The Vienna Database Library (VDBL) is a in-memory database developed with generic programming in mind. It uses STL containers like
vector to organize its internal structure. It structure is designed in such a way that the in-memory structure can be mixed with standard SQL databases.
Databases in the VDBL consist of tables, which are constructed from columns and rows as ordinary relational databases.
Columns can take arbitrary types, and their values need not be constant. Using function objects, called methods, the column values can change according to an evaluation context.
It is possible to construct views onto the tables of a database.
std::string) and a unique table id, which is used for organizing the internal structure.
There is a general table interface defined in
class table, which defines the minimal functionality needed for implementing a VDBL table. The structure is defined in such a way that
SQL interfaces could be written, as well as tables which keep all their data in memory.
In addition to tables, the database knows of users. There are access control lists (at the moment not fully implemented) for restricting the access of users to the tables on a global and a column-wise base. The users are defined in the
Users can construct views onto tables (see Section Views). These views can restrict a table to a subset of columns and/or rows. Also, additional rows can be defined for a view, and it is even possible to join various tables into one view. All views onto tables are constructed within a prespecified context (see Section Contexts). Using this mechanism, columns can change their value automatically according to the evaluation context. This is, e.g., useful in the COCONUT project for organizing points, where some of the properties change from work node to work node, like whether the point is feasible or not.
C++type, is fixed upon creating the column. This can be done dynamically, like modifying and removing. Optionally, for each column a default value can be given (this default value may also change w.r.t.\ the evaluation context). All columns within a table have a name (a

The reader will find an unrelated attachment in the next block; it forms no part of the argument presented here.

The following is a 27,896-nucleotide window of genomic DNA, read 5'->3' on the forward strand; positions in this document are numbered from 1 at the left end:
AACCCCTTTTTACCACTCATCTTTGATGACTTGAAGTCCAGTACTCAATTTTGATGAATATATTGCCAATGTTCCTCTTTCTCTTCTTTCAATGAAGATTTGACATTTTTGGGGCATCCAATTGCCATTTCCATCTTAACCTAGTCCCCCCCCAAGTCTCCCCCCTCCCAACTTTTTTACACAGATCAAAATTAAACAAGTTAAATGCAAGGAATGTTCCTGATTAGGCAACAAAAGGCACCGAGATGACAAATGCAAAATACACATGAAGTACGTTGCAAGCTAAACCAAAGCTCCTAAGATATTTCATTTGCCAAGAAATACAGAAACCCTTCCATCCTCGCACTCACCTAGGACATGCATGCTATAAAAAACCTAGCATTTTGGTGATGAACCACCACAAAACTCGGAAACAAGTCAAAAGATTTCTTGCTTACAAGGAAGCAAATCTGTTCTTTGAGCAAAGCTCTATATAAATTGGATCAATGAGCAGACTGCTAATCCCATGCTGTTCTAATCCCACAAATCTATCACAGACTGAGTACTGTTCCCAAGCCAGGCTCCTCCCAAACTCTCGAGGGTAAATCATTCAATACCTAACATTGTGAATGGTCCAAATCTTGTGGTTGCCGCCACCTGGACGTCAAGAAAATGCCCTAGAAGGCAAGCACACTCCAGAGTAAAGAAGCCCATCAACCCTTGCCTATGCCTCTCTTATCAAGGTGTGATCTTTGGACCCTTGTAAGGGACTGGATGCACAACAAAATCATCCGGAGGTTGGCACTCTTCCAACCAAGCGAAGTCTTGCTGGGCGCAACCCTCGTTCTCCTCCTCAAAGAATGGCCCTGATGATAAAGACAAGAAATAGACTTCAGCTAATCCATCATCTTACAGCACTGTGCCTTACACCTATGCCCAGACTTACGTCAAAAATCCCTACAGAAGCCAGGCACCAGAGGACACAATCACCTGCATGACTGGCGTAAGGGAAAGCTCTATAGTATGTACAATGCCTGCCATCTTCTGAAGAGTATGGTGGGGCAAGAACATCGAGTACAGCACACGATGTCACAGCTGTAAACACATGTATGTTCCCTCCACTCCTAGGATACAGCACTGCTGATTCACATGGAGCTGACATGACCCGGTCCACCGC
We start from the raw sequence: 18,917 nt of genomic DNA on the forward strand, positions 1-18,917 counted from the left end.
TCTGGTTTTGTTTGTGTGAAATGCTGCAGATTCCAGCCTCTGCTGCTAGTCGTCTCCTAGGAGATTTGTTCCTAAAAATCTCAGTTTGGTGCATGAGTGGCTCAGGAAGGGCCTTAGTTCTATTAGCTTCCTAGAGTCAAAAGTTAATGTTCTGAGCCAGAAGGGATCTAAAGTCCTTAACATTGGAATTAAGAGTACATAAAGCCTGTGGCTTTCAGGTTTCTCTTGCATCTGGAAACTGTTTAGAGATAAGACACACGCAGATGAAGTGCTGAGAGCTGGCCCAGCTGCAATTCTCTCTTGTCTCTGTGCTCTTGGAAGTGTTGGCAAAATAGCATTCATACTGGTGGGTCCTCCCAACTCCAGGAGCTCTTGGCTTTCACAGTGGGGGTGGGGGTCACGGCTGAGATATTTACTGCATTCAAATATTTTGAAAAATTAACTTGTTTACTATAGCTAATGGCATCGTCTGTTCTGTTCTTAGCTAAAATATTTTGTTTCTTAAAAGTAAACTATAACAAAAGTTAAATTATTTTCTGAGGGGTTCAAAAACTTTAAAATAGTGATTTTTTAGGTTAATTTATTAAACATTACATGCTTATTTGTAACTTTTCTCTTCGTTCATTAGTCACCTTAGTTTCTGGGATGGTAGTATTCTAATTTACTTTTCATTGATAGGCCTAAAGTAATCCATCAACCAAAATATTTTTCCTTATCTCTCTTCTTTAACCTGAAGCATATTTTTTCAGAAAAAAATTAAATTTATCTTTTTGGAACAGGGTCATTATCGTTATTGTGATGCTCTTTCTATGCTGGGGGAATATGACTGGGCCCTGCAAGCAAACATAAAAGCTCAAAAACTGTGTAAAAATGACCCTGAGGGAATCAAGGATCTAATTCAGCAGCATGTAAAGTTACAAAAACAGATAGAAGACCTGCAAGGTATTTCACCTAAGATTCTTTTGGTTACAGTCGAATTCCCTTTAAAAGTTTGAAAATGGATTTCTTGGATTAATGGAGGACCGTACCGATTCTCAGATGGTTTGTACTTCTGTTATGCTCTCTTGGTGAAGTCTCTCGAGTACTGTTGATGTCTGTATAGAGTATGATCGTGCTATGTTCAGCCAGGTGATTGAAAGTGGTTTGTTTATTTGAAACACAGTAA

std::string) and a column id, which is used for organizing the column structure of the table internally. A column of a table can be accessed by specifying its name or, equivalently, its column id.
In addition to the column structure, which determines the outline of the table, the table's data is organized in rows (see Section Rows). Every row has a row id, which is used for internal organization. Rows themselves consist of columns. When creating a new row, strict type checking is done between the row's column entries and the column type stored in the table. Column entries of a row can be left out, if a default value for the column is specified in the table definition.
It is possible to implement differently organized tables, as long as they are subclasses of the
Implemented are two table subclasses:
C++types can be stored in a column.
There are two main column classes implemented:
typed_col: This column holds constant values of arbitrary types. Their values are independent of the evaluation context (
method_col: A column of this type holds data, whose value is computed whenever it is retrieved and may depend on the evaluation context (
vdbl::method_col<_T>). Instead of holding data, its contents are function objects (methods), which are subclasses of
class vdbl::method<_T>. These function objects are used to calculate the column value.
class vdbl::row) are internally defined as STL maps of columns, organized with column id keys and column entries.
In principle, different types of rows could be defined, but at the moment only standard rows are implemented.
Every row contains a number of columns, whose values can be retrieved within an evaluation context (see Section Contexts). The column type within a row is arbitrary. If you want to make sure, that type checking is used, you have to change the rows through the table methods.
class vdbl::view_base) onto a table is table-like construct built from table structures. They may be restricted to a subset of the rows and/or columns of the table.
The most important properties of a view is that it is always created within a given context (see Section Contexts). The contents of the view can vary depending on this context. Two different views to the same table can at the same time show different data in the same column of the same row.
Two different classes of views have been implemented:
class vdbl::view) is constructed over one table, and it can only be restricted to subsets of rows and columns of this table.
class vdbl::hierarchical_view) looks onto a stack of tables, the top ones ``overlaying'' the lower ones. This makes it possible to have, e.g., a globally valid table on bottom and a stack of locally valid tables on top of them.
class vdbl::context. They may hold arbitrary data and are keeping a
const vdbl::table *to their associated table.
This context is passed to every function object along with the row the column belongs to for constructing the columns value. The contexts have no influence on
typed_col columns, whose values don't change within different contexts.